Domhnaill Hernon trained as an engineer and rose up the ranks at Bell Labs, the renowned research and development arm of Nokia, to ultimately become its vice president of research and innovation. But in fall 2016, while attending the 50th anniversary of the performance art series, 9 Evenings: Theater and Engineering, his analytical, logical left brain took a backseat to the more creative and imaginative right side.
“My perspective as a technologist completely changed. Every single conversation I had with the artists blew my mind. They were talking about the intersection of technology and humanity and the role that technology should play in furthering society in a way that I’d never been exposed to in all my work experience or education,” Hernon told Built In.
Those conversations with artists inspired him to develop new ways of thinking about researching, developing, and putting products out into the world and launch Nokia Experiments in Arts and Technology, an artist in residence program, said Hernon, who now works as director of innovation and creativity and global lead of cognitive human enterprise at professional services firm EY.
The collaboration between art and technology isn’t new. Think, for example, of Leonardo Da Vinci, a polymath that dabbled in engineering, science, painting, architecture and sculpture. In more recent times, this relationship has evolved from focusing on the artists’ work to influencing how technology is developed. And it’s resulted in new forms of art and inspired more inclusive tech.
An Artist and Engineering Collective
Prior to the mid-1960s, collaborations between artists, engineers and scientists did happen but it wasn’t widespread, Julie Martin, director of Experiments in Arts and Technology (E.A.T.), told Built In.
One example in 1966, Bell Labs engineer Billy Kluver and artist Robert Rauschenberg led a 10-month project between 10 artists and performers and more than 30 engineers and scientists. Together they produced a performance art series 9 Evenings: Theatre and Engineering at the 69th Regiment Armory in New York.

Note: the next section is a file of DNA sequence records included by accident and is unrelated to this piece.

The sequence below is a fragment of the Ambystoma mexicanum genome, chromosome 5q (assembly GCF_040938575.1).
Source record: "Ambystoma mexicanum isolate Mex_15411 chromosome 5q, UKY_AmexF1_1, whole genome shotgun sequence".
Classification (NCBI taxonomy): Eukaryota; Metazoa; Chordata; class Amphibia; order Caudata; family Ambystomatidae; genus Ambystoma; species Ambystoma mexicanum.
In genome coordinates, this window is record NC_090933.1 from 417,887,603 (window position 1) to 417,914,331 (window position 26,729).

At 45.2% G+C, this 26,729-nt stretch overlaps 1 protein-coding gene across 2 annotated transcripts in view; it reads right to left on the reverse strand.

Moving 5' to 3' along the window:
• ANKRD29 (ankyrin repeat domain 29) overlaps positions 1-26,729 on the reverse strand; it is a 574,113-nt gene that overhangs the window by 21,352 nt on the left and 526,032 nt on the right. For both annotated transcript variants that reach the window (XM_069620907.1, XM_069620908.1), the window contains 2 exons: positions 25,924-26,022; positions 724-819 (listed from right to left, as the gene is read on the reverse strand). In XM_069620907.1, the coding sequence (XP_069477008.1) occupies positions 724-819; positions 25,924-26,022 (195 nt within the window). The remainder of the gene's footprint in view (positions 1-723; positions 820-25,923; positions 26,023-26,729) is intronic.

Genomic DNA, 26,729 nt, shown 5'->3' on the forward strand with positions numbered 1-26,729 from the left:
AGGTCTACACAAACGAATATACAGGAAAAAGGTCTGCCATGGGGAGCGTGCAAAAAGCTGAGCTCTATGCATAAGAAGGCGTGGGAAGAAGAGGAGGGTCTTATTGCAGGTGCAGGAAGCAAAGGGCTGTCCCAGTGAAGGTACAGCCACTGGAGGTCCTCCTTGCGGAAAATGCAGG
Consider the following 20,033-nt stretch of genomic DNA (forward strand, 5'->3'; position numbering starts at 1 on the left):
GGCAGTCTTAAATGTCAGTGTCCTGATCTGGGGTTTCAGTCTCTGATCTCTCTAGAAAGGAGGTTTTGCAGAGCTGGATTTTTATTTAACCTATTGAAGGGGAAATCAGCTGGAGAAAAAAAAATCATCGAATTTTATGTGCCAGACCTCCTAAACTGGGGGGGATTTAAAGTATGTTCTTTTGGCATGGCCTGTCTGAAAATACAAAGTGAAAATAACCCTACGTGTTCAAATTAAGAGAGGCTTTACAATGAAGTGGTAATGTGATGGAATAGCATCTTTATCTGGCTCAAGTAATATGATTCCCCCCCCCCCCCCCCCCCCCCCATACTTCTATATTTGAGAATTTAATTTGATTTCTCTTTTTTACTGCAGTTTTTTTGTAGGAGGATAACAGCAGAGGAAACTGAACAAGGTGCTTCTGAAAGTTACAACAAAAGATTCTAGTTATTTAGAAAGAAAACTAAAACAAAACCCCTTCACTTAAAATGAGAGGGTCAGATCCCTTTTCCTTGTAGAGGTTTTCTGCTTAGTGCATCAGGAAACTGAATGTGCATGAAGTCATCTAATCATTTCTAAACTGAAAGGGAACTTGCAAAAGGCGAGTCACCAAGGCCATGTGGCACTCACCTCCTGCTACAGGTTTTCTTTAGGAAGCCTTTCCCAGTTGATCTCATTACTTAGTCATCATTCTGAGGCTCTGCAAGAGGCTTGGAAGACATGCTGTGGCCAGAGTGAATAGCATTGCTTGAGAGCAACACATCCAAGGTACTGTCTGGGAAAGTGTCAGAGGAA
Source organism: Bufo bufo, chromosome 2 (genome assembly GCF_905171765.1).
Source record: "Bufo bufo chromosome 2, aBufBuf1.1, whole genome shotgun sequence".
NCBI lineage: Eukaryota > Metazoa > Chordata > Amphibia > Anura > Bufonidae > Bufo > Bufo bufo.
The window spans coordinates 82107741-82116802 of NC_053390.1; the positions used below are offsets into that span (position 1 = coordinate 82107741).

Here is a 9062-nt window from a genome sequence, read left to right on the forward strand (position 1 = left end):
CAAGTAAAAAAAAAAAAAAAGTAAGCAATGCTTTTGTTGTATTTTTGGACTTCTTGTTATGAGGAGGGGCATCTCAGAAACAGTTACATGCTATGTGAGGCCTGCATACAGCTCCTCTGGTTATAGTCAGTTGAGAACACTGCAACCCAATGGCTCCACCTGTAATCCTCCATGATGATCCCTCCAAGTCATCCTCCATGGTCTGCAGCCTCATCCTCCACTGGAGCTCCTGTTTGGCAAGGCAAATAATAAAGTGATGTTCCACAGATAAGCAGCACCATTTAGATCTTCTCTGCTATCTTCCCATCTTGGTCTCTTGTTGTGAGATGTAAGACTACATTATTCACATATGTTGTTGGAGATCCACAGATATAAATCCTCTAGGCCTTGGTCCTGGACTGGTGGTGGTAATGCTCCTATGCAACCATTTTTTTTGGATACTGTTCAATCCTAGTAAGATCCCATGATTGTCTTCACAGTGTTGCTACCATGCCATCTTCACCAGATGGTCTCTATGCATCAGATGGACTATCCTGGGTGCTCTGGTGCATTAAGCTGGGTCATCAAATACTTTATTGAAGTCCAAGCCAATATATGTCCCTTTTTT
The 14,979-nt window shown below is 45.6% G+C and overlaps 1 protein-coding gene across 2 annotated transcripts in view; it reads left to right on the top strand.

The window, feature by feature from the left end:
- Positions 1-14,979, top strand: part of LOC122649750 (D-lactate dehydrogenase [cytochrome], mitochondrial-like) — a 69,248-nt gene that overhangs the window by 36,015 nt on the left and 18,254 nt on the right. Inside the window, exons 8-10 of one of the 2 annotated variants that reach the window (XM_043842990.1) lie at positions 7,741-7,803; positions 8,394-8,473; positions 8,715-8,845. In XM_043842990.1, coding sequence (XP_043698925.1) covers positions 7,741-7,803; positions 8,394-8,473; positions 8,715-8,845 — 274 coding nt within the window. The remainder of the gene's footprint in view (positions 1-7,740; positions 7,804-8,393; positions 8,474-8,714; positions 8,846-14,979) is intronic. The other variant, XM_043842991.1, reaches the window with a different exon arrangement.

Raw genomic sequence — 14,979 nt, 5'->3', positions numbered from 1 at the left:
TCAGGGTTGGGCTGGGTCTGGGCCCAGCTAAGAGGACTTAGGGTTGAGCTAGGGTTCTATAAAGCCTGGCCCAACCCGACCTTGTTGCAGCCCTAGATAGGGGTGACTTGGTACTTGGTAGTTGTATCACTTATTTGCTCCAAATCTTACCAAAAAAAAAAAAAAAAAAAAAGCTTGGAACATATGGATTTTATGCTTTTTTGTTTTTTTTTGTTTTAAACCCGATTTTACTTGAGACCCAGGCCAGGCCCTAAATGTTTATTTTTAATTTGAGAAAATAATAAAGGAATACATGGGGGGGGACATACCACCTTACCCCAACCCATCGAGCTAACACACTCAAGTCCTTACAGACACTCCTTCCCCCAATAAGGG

The following year, Kluver and fellow Bell Labs engineer Fred Waldhauer, and artists Rauschenberg and Robert Whitman founded E.A.T., a non-profit that fostered collaborations between artists, engineers, and scientists.
“The early artists that worked with E.A.T. didn’t know technology but what’s interesting is they were pushing it in new ways because they had visions about what they wanted their art to do,” Martin said. “That elicited new solutions.”
She noted the arts not only shaped technology but technology also shaped the arts. For example, inexpensive recording techniques using video and personal computers allowed artists to create and edit their own work led to an important shift in the arts.
“The early artists that worked with E.A.T. didn’t know technology but what’s interesting is they were pushing it in new ways because they had visions about what they wanted their art to do ... That elicited new solutions.”
“I think the democratization of tools that artists could use was one of the things where advances in technology had an influence in the arts,” Martin said.
The 1960s and 1970s were a particularly important era for collaborations and interchanges between artists and humanists with scientists and technologists, David Brock, director of curatorial affairs for the Computer History Museum in Silicon Valley, told Built In. These exchanges took place within companies and universities, he noted.